Twice in the last few years I have declined requests by publishers to write a book about my time in Afghanistan and the few years after that as I trained and eventually won the USA Memory Championship twice. I declined for several reasons:
2. I have 4 journals of my time in Afghanistan as I wrote in it every day. But I struggled with the idea of ‘exploiting’ my time over there for any type of personal gain.
3. Writing takes a LOT of time
4. Is there is some measure of egotism thinking, ‘Gee, my life is so interesting I am going to put it in a book so others can read it!’? Hmmmm….
5. My #1 mission is to build my memory training business and I shy away from anything that distracts from that. Would an autobiographical type book add or distract? hmmm….
Yet, with all this said. I have found myself the last week or so dusting off the journals and writing the book. For me it will be a cathartic experience. Putting some of the most intense times of my life on paper. Depending on how private the writing gets I may never publish it for public consumptions and may just be to pass down in my family. On the other hand, if it has value to publish and print I promise to make it a best seller with my marketing 🙂
Here is an excerpt from the first chapter……..
The early morning sun was breaking over the Hindu Kush mountains of Afghanistan in mid July. The high altitude of the mountains created a brutal climate of winters so harsh that all life came to a halt. On other hand, this wasn’t winter. It was warm and crisp and in this part of the world that means the ‘killing season’. I looked out across a runway where America’s most massive and impressive weapons of war took flight with literally, military precision. Just feet from where I stood was a sign that read, ‘Pat Tillman USO’. It was a place of rest and recreation for military personnel in a country were rest and recreation were scarcer than seeing the Pittsburgh Pirates in the post season. The Pat Tillman USO was an ever-present reminder that no matter who you are, a NFL athlete, a doctor or a memory guy a bullet will stop your heart.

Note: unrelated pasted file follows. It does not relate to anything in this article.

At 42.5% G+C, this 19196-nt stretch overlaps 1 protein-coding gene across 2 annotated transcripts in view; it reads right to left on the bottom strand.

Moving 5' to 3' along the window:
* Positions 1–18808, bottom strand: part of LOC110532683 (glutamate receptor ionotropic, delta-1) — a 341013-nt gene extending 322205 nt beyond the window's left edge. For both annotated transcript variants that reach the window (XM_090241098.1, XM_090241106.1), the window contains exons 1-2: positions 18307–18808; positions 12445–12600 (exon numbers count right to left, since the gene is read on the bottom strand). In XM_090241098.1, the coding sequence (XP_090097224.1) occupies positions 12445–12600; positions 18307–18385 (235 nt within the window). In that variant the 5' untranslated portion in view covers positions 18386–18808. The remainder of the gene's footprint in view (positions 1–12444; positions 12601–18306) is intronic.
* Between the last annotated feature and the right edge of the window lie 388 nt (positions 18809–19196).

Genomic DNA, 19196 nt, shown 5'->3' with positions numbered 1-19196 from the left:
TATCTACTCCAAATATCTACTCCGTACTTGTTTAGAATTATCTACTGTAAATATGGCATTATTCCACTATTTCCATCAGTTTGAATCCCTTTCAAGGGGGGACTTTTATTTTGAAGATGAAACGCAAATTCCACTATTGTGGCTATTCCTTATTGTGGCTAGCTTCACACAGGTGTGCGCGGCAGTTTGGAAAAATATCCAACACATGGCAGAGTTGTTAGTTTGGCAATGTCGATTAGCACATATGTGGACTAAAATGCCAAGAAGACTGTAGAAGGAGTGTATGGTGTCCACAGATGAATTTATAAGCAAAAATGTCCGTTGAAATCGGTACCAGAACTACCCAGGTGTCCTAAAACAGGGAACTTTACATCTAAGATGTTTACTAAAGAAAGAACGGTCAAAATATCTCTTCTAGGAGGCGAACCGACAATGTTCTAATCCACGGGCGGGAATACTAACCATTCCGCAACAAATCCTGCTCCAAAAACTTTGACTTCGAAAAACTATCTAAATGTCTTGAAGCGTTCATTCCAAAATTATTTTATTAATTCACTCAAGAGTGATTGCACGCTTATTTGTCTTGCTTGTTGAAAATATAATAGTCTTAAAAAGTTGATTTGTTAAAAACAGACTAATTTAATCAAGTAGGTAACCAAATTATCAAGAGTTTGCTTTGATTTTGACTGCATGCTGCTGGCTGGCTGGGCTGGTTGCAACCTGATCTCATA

I was wrapped in 50lbs of body armor, desert camo from head to toe with the rank of E6 on my collar. In my grip was an M16 that had become an extension of my body in the short 3 weeks prior. I was only a month removed from my civilian career. The image of 4 weeks prior standing in a suit in front of 200 seminar participants who had each paid $199 to attend my memory training seminar in Wilmington, North Carolina was fresh in my mind.
Yet, here the Taliban didn’t care one ounce about my special memory techniques or the gift many said I had as a speaker to communicate with an audience. They didn’t care about the line of people who had recently stood in line to purchase my memory improvement book and have me sign it. Just as they didn’t care that Pat Tillman was an NFL millionaire. All they cared about is that they preferred me dead over alive and would see to it that this happens if given the chance. On this day I was on their turf. This wasn’t watching the war on CNN and it certainly wasn’t playing war in the backyard dressed in my dad’s army uniform. Back then my greatest danger was missing dinner and facing the discipline of my parents. Now, on Taliban ground my greatest danger was still not making it home for dinner, ever. What was I doing here? Oh God, what was I doing here?
The road that took me here and eventually led me to becoming a two time USA Memory Champion is a road that had forked 25 years prior and unknowingly changed the very course of my life.
It is a road that began when I was 11 years old…
(To be continued)